To me... sharpness is a curse!
Let me explain. For me, it is frustrating when I see individuals, be it on a review website, youtube channel, or forum, conduct a sharpness test on a lens and then write-off whichever lens is less sharp as the inferior lens. I have seen this happen time and time again. It is true, that some lenses may be simply bested by others, but generally sharpness is only one factor of this equation.
I do understand the importance of objective tests. With objective tests, we can determine if a lens is optically different
than another lens. I struggle to say improved, as I have seen many examples of a lens that falls short on the standard array of optical tests (sharpness, falloff, CA being the ones I see most discussed) yet end up delivering subjectively fantastic results.
For a personal example, I will go back to a lens I like to discuss a lot - the 50L. This lens is by far my #1 favorite lens bar none, no comparison. If I was only allowed to have one lens, it would be the 50L. Now, I have a lot of lenses that are sharper than the 50L (i.e. 24-70 II, 70-200 II, 100L come to mind). But, there is something about their output that subjectively I do not like as much. I also love the subjective output of the 85L II, but I'd still rather have the 50L because the 85L II requires too much working distance for many photos - so with the 85L II I would miss a lot of opportunities. 50L can do pretty much everything, and make it all look beautiful.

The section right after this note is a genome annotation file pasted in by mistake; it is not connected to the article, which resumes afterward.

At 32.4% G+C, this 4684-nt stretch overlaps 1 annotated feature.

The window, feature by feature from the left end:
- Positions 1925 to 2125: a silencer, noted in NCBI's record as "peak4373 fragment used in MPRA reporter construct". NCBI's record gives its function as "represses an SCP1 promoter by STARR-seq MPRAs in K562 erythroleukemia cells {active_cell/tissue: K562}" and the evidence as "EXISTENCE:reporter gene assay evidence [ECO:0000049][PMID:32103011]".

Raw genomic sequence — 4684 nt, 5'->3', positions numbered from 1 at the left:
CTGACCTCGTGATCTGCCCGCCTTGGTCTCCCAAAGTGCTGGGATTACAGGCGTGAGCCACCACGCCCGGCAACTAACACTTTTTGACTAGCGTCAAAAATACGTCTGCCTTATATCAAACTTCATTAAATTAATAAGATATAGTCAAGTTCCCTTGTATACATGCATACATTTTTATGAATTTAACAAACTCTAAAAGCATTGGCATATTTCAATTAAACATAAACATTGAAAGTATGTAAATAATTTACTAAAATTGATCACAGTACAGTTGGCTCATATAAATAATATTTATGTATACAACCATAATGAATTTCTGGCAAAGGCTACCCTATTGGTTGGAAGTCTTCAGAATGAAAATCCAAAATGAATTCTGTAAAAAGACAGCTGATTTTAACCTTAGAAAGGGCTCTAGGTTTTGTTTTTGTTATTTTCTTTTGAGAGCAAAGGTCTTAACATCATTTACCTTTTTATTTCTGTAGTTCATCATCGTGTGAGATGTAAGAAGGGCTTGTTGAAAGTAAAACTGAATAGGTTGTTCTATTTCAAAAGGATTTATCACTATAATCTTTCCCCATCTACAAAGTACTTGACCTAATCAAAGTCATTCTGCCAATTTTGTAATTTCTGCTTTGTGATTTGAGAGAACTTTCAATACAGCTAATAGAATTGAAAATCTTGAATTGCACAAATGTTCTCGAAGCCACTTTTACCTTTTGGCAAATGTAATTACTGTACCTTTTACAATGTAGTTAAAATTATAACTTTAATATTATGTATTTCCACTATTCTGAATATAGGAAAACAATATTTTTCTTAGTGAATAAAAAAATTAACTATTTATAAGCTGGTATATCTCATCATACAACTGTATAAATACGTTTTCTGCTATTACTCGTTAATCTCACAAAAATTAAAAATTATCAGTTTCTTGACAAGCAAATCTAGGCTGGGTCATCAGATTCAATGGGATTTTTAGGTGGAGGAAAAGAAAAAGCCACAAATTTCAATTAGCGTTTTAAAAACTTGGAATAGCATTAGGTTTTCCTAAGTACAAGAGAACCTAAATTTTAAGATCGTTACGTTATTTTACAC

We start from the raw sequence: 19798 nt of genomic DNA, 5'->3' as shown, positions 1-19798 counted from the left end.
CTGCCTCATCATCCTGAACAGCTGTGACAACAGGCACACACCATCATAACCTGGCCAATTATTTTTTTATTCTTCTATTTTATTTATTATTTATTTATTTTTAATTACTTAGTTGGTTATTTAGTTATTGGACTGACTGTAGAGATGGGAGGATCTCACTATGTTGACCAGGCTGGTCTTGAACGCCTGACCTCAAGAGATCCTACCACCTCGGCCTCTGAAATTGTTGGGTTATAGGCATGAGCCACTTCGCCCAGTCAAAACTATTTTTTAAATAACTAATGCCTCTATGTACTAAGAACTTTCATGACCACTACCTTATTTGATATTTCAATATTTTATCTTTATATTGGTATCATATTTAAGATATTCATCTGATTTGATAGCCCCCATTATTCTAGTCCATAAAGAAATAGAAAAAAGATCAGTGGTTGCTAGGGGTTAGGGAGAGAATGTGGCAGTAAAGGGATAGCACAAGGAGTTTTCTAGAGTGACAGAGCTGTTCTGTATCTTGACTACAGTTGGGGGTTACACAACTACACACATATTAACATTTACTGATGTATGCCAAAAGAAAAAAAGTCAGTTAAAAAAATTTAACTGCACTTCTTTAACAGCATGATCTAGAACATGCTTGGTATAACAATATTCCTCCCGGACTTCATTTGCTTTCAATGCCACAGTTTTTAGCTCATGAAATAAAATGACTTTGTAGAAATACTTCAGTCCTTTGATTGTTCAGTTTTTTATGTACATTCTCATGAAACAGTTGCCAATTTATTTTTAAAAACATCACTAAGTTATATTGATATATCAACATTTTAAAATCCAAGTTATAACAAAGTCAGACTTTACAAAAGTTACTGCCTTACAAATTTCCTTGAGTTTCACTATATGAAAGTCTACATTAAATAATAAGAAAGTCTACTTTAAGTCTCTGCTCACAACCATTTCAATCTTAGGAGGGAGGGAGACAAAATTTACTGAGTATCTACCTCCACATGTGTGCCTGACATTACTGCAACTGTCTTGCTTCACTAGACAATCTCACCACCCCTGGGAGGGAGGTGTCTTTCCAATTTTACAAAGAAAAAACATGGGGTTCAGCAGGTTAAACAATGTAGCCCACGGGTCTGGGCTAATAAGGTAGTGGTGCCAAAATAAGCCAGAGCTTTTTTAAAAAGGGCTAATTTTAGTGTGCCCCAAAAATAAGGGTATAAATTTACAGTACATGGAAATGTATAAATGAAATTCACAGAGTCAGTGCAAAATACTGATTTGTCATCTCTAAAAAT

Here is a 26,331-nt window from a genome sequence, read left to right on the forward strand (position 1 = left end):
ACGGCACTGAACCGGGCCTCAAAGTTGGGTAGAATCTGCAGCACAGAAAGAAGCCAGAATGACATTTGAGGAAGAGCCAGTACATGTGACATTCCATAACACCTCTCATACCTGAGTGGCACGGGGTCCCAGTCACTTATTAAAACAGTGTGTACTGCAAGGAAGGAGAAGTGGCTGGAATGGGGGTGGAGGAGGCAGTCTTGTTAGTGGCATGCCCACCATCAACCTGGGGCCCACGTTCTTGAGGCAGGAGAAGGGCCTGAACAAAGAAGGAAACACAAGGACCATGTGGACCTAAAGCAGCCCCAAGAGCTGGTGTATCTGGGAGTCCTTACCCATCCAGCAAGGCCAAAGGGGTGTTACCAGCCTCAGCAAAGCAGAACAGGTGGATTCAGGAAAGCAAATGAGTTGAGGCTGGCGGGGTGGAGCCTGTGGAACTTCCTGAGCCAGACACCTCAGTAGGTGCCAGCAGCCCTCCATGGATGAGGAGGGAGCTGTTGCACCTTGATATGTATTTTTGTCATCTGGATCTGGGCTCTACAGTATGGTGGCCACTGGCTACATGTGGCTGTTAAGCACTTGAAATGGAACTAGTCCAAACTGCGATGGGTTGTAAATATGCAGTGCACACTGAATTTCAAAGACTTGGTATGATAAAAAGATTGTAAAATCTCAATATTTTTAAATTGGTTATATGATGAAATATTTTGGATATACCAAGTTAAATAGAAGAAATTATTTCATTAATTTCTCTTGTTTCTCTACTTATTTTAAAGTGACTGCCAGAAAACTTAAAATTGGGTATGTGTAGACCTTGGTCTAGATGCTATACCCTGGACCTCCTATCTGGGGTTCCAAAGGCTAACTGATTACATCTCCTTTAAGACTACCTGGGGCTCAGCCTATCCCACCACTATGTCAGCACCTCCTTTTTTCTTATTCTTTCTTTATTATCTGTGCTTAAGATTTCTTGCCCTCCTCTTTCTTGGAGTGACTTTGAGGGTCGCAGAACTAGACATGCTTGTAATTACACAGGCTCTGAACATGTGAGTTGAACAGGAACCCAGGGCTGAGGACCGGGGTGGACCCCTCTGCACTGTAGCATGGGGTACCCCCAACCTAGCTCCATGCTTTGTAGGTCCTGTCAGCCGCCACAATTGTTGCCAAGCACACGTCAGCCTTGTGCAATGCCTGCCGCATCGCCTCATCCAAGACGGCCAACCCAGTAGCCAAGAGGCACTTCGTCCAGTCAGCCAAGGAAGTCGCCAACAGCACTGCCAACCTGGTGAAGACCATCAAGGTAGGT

I also find it frustrating when lenses without a red ring get ignored simply because they don't have a red ring. For instance, the new 24 IS, 28 IS, and 35 IS are all brilliant lenses. The 24 IS is one of Canon's best landscape lenses in the entire lineup, because at f/11 it is ultra sharp AND virtually free of flare even when shooting into the sun (no L can claim this) - plus it looks great subjectively and is extremely portable! If I was a landscaper, this would be a *must have* lens for me. But I often see it ignored, and I think its because its not an "L". The 35 IS is finally appearing to get some credit thankfully with pro reviews declaring it overall superior to the aging 35L 1.4, which I agree with despite both being excellent. The old 35L's bokeh just isn't as good when its not wide open - the 35L does still have a purpose for those who need f/1.4, but it really needs an update IMO.
Again, I think objective tests are important. Perhaps our tests are not yet advanced enough to fully describe a lens' output, and that is the issue. And, I do appreciate the objective tests to learn more about a lens' characteristics. But, I think that is only part of the process, and wish more "reviews" and discussions of lens quality focused an equal amount of time on subjective factors - as it appears the objective tests simply are not there yet.
But sharpness is easy to understand, easy to test, and easy to see differences in... Making it an easy thing to get hooked into and focus on almost exclusively. But remember, in the end, while some of us are documenting things where sharpness is the #1 priority, others are capturing moments in time where sharpness is not the most important factor. If you are not doing clinical work that really does require edge to edge sharpness, remember that in the end its not about sharpness - its about capturing the moment. Might save you a bit of money over time too